NASCAR has Danica and Dale Jr.
The American Le Mans Series has the DeltaWing.
The revolutionary car with a distinctive profile might not have the massive fan base the two NASCAR stars enjoy, but it does have a cult following that — at least for now — is disproportionate to the success the DeltaWing has enjoyed on the track.
Some argue that the DeltaWing could be the future of racing, as it becomes a more environmentally friendly sport. Others are skeptical about one of the most radical designs to surface in racing in almost 40 years.
“The visuals are a big fan favorite. Everywhere we go, fans are keen to see it,” said Andy Meyrick, one of the car’s two drivers, “but I think it’s also what we stand for, efficiency and green racing. Everybody realizes that the world is changing.”
This week, fans will be very curious to see how much the car has changed. The DeltaWing’s new coupe will make its race debut at a demanding track, the 3.4-mile Circuit of the Americas. The circuit will be host to its second Formula One race in November, but this week the sports cars are in town, the American Le Mans Series and the World Endurance Championship.
The DeltaWing competes in the top of five classes, LMP1, in American Le Mans, which will have practice and qualifying Friday and a 2-hour, 45-minute race Saturday. The sleek car is owned and operated by the series’ founder, Don Panoz.
The car was originally designed by Chip Ganassi Racing technical director Ben Bowlby with hopes it would be adopted as a replacement for the old IndyCar chassis. That didn’t happen, but the car did find a place to race this year in the American Le Mans Series after making its debut at the 24 Hours of Le Mans in 2012.
On Tuesday, the new DeltaWing coupe was testing at the circuit. The bright silver missile made its way out of the paddock with a push from mechanics and a snarl of its engine. Even with all the classes of cars testing at the circuit, the DeltaWing was easy to pick out. The car’s front is much more narrow than its rear, so much so that it almost looks like a three-wheeler.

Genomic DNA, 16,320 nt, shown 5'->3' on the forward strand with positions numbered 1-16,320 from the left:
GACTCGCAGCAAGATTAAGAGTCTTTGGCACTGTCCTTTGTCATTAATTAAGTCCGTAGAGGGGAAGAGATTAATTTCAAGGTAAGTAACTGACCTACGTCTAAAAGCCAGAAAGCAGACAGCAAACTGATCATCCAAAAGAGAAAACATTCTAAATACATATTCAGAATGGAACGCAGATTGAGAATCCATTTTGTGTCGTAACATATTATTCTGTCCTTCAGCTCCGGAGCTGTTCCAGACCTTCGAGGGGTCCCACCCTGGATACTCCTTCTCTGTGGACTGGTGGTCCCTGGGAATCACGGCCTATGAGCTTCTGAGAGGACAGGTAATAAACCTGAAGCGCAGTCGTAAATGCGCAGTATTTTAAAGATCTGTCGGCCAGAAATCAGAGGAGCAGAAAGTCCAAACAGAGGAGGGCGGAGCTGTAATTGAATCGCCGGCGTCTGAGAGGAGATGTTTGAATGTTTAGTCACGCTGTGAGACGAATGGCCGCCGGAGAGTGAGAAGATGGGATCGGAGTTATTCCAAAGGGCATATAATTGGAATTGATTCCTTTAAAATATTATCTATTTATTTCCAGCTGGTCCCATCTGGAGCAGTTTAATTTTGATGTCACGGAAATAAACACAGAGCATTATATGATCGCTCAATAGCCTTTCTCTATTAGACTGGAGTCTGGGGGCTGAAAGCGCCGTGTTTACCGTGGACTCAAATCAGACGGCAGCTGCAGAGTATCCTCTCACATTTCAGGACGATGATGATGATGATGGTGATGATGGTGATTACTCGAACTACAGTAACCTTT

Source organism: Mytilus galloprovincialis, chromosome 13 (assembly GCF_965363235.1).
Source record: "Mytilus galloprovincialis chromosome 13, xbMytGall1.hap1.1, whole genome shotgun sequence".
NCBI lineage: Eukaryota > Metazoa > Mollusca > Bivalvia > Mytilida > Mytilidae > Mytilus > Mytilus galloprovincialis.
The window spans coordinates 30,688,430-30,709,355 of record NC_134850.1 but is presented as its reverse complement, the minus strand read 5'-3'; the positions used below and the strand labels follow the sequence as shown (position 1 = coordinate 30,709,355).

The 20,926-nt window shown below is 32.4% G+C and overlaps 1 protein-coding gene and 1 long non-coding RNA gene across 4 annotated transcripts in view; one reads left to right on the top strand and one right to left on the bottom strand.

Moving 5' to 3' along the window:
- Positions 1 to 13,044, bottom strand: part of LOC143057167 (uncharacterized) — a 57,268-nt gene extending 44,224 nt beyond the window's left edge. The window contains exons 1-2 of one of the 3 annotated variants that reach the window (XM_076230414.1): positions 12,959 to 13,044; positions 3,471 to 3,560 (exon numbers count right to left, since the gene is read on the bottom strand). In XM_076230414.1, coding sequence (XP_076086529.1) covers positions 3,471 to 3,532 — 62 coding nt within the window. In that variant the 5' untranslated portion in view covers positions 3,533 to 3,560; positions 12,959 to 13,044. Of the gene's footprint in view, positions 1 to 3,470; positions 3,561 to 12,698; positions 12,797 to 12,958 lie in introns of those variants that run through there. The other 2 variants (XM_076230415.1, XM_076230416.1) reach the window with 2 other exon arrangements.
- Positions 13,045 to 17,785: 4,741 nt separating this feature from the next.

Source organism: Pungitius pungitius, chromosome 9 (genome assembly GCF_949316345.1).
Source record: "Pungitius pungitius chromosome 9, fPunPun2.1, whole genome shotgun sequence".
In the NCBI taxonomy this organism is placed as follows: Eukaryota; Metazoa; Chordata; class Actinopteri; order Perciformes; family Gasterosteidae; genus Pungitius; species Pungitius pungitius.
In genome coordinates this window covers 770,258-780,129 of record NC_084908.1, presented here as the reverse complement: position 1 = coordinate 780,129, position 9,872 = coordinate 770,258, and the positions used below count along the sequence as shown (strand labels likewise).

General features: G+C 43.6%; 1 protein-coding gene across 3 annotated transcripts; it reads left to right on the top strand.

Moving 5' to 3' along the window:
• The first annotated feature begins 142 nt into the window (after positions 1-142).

The basic idea of the car is to use physics and aerodynamics to do more with less.
“It shows we can achieve the same amount of performance as current LMP1 and LMP2 cars with half the horsepower, half the weight, half the fuel and half the tire (use),” Meyrick said.
This season, British racer Katherine Legge was tabbed to drive DeltaWing along with Meyrick.
“I called (Andy), and I was like, ‘Sooooo, how do I drive this?’ He said the best thing is not to look at it before you get in, so you don’t have any preconceived idea of what it’s going to drive like,” Legge said. “You get in, and it actually drives like a racing car.”
This year, an earlier version of the DeltaWing, with an open cockpit, has had some encouraging results.
“We’ve been getting stronger and stronger,” Meyrick said. “Our strongest showing was the last race at Road America. We led for 16 or 17 laps between the two of us.”
The DeltaWing finished third in its class and fifth overall in that race and did lead for 16 laps. In that race, the DeltaWing also showed it could run in the rain.
Hot and humid conditions, like those expected this weekend, might be a different matter. Developing the new coupe involved much more than enclosing the cockpit. Some of the improvements reportedly involve better managing of engine temperatures, especially that of the oil.
Whether those changes work remains to be seen, but the cosmetic changes are already a success.
“The new coupe does feel very futuristic when you sit in it,” Legge said. “It does feel like you’re driving a spaceship.”
IF YOU GO
What: Sports car racing
Where: Circuit of the Americas
When: Friday through Sunday, with American Le Mans Series race on Saturday and Six-Hour World Endurance Championship race on Sunday.
Price: Three-day passes cost $79; children 12 and under will be admitted free when accompanied by an adult.